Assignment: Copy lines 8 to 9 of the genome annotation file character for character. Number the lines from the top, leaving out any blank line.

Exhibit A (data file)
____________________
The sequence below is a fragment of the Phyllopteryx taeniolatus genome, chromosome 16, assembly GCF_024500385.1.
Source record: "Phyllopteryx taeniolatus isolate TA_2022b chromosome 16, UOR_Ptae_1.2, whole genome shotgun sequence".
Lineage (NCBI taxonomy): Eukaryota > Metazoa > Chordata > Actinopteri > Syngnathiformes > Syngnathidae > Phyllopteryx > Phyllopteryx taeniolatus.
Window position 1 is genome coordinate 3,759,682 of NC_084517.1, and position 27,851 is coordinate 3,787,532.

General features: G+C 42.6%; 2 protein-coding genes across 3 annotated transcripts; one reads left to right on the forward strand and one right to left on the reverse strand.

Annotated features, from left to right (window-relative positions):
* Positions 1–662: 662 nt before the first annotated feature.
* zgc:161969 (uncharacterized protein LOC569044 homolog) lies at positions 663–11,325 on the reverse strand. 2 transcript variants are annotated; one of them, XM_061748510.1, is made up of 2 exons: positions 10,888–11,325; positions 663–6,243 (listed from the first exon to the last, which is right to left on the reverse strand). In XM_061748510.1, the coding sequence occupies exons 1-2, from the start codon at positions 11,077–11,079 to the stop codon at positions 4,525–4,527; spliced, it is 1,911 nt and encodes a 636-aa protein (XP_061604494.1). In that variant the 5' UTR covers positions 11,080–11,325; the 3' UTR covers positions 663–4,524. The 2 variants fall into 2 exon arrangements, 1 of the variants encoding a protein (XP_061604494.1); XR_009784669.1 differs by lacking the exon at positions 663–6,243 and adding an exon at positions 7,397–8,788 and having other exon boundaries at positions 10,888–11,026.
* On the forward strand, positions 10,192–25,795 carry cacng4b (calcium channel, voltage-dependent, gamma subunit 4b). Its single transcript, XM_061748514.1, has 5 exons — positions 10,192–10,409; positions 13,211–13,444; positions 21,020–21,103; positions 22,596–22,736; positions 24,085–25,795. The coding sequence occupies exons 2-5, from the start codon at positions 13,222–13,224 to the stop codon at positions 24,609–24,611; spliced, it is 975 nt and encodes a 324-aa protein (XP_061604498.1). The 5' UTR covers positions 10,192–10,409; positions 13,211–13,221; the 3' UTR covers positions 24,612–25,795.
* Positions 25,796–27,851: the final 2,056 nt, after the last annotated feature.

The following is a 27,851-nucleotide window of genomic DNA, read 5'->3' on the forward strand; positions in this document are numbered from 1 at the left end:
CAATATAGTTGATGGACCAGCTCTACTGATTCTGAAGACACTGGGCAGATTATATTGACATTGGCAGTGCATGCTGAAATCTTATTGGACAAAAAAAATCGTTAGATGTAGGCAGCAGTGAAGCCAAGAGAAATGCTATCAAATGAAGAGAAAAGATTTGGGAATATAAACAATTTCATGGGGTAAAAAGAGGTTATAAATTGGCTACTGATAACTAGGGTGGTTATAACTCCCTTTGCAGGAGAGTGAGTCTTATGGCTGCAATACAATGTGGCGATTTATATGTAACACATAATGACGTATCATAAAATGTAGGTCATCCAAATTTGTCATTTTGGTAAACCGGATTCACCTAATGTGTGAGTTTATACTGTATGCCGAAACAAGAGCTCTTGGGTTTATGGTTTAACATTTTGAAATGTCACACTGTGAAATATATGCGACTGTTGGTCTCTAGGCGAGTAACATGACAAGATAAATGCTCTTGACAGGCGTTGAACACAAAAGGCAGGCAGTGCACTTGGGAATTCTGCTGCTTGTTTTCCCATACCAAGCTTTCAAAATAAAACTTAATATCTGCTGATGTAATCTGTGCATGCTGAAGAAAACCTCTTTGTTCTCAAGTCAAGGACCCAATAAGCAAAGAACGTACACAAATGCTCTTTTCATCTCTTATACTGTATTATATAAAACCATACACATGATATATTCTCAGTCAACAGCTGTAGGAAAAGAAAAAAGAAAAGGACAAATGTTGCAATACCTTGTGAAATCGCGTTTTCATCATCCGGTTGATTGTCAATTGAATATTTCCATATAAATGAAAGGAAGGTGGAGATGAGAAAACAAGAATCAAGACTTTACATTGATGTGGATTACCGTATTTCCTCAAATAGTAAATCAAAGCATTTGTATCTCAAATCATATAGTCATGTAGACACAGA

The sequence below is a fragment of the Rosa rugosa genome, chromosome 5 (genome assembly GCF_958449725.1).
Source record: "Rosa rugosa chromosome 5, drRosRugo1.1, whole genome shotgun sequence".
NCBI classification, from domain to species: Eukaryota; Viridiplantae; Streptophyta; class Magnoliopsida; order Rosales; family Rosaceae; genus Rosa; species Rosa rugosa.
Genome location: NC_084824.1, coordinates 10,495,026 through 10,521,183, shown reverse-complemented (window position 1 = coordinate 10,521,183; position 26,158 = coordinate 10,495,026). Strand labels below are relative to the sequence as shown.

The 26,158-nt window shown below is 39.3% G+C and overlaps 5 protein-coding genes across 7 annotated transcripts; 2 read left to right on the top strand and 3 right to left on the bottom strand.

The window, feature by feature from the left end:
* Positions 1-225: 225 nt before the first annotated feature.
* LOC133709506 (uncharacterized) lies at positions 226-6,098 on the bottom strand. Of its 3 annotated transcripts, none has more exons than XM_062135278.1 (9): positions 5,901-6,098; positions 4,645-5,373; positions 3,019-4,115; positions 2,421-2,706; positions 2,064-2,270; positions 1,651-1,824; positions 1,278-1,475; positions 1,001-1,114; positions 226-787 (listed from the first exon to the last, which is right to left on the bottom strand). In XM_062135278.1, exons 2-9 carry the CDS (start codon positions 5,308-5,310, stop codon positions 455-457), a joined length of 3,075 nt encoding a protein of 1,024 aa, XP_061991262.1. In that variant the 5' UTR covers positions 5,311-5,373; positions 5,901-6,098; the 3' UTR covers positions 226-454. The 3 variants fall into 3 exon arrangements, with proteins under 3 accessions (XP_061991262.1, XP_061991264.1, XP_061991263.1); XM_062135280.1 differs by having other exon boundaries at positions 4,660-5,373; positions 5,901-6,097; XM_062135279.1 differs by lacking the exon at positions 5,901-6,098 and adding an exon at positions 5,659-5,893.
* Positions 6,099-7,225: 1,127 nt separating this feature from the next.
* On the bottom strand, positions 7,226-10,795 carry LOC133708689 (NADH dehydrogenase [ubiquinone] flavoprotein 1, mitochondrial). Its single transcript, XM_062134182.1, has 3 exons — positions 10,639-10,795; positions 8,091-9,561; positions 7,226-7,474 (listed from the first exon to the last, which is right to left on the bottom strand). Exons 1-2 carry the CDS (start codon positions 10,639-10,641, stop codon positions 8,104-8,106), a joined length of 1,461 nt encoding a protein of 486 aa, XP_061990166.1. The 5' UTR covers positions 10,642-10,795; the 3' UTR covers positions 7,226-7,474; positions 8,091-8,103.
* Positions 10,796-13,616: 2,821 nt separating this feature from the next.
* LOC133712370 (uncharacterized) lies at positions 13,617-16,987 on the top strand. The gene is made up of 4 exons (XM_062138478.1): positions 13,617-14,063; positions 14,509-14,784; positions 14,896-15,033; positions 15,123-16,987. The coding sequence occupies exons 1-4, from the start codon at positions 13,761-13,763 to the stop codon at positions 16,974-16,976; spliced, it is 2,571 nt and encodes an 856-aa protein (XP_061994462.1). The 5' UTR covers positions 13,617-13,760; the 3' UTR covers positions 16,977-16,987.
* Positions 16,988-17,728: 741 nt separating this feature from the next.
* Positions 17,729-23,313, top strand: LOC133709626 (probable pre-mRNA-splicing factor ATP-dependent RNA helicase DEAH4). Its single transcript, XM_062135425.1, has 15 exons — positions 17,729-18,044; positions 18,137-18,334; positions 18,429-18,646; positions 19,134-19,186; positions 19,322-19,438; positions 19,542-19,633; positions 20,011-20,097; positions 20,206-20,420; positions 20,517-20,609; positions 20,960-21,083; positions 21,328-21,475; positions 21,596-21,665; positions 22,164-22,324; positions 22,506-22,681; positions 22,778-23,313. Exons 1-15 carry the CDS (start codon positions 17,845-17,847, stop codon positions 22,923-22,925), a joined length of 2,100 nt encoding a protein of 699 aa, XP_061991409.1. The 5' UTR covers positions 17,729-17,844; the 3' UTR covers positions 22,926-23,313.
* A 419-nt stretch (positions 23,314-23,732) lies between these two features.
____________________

* zgc:161969 (uncharacterized protein LOC569044 homolog) lies at positions 663–11,325 on the reverse strand. 2 transcript variants are annotated; one of them, XM_061748510.1, is made up of 2 exons: positions 10,888–11,325; positions 663–6,243 (listed from the first exon to the last, which is right to left on the reverse strand). In XM_061748510.1, the coding sequence occupies exons 1-2, from the start codon at positions 11,077–11,079 to the stop codon at positions 4,525–4,527; spliced, it is 1,911 nt and encodes a 636-aa protein (XP_061604494.1). In that variant the 5' UTR covers positions 11,080–11,325; the 3' UTR covers positions 663–4,524. The 2 variants fall into 2 exon arrangements, 1 of the variants encoding a protein (XP_061604494.1); XR_009784669.1 differs by lacking the exon at positions 663–6,243 and adding an exon at positions 7,397–8,788 and having other exon boundaries at positions 10,888–11,026.
* On the forward strand, positions 10,192–25,795 carry cacng4b (calcium channel, voltage-dependent, gamma subunit 4b). Its single transcript, XM_061748514.1, has 5 exons — positions 10,192–10,409; positions 13,211–13,444; positions 21,020–21,103; positions 22,596–22,736; positions 24,085–25,795. The coding sequence occupies exons 2-5, from the start codon at positions 13,222–13,224 to the stop codon at positions 24,609–24,611; spliced, it is 975 nt and encodes a 324-aa protein (XP_061604498.1). The 5' UTR covers positions 10,192–10,409; positions 13,211–13,221; the 3' UTR covers positions 24,612–25,795.